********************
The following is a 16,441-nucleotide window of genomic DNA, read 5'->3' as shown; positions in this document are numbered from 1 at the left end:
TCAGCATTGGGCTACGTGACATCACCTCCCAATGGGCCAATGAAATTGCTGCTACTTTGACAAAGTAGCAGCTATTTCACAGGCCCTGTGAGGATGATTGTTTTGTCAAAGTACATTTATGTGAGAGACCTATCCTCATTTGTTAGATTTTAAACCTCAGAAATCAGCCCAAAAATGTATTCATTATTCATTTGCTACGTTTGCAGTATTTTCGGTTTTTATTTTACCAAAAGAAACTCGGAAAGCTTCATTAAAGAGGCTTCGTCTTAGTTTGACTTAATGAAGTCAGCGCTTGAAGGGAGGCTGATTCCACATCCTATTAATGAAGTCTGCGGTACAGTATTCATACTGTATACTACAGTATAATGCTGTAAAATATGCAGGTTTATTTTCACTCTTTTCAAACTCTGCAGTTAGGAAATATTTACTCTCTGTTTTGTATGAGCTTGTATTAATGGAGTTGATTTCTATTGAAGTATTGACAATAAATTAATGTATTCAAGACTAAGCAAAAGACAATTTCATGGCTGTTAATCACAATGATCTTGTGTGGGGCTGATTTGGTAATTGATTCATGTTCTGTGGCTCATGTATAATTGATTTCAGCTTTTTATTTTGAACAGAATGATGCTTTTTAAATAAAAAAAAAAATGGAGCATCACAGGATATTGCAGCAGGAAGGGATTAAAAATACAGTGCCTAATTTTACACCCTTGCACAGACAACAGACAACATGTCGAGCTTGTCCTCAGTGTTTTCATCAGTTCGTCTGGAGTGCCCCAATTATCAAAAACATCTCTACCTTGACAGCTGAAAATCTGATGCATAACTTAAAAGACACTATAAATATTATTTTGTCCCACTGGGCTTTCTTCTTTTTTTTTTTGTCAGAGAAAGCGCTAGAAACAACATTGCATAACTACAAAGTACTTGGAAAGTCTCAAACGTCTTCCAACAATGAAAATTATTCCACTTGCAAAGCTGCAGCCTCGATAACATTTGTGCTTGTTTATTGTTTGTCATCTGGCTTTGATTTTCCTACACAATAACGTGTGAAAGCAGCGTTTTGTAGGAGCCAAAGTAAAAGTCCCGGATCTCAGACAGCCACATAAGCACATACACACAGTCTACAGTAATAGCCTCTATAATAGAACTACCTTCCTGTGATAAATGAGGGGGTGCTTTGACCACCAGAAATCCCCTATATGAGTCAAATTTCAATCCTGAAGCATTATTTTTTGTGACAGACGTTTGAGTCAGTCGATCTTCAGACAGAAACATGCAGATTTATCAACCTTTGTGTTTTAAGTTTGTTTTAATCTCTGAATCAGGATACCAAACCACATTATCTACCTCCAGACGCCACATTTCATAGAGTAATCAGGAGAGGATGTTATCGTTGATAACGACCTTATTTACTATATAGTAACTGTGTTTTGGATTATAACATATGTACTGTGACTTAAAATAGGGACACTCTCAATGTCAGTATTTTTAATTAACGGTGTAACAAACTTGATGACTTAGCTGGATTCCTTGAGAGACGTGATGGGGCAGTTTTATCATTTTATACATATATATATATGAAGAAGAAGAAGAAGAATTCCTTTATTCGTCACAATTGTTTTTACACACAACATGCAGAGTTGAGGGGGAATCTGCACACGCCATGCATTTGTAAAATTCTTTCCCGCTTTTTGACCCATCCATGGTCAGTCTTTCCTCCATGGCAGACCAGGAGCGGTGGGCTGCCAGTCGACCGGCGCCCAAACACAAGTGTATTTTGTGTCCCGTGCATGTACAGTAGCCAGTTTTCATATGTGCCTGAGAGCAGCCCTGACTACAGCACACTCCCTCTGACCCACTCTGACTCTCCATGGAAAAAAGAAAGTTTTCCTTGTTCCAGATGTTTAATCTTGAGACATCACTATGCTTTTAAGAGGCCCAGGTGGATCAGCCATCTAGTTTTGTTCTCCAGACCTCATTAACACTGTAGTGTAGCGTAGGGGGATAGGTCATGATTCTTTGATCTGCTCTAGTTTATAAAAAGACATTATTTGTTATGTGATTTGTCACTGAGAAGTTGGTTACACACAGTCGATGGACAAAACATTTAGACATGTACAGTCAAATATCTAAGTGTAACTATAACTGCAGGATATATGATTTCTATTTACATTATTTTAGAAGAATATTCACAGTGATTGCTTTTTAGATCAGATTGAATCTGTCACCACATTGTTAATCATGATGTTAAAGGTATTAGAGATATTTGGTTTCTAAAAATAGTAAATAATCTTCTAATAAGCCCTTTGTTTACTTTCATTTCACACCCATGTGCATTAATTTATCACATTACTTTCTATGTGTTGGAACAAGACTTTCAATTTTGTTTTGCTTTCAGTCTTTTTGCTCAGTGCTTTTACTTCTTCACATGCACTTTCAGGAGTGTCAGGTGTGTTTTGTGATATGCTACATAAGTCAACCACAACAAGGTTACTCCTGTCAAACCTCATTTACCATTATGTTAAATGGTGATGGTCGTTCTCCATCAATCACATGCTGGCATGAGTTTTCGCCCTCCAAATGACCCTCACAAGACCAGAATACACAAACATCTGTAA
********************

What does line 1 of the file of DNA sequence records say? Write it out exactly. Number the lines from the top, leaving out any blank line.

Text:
The following is a 16,441-nucleotide window of genomic DNA, read 5'->3' as shown; positions in this document are numbered from 1 at the left end: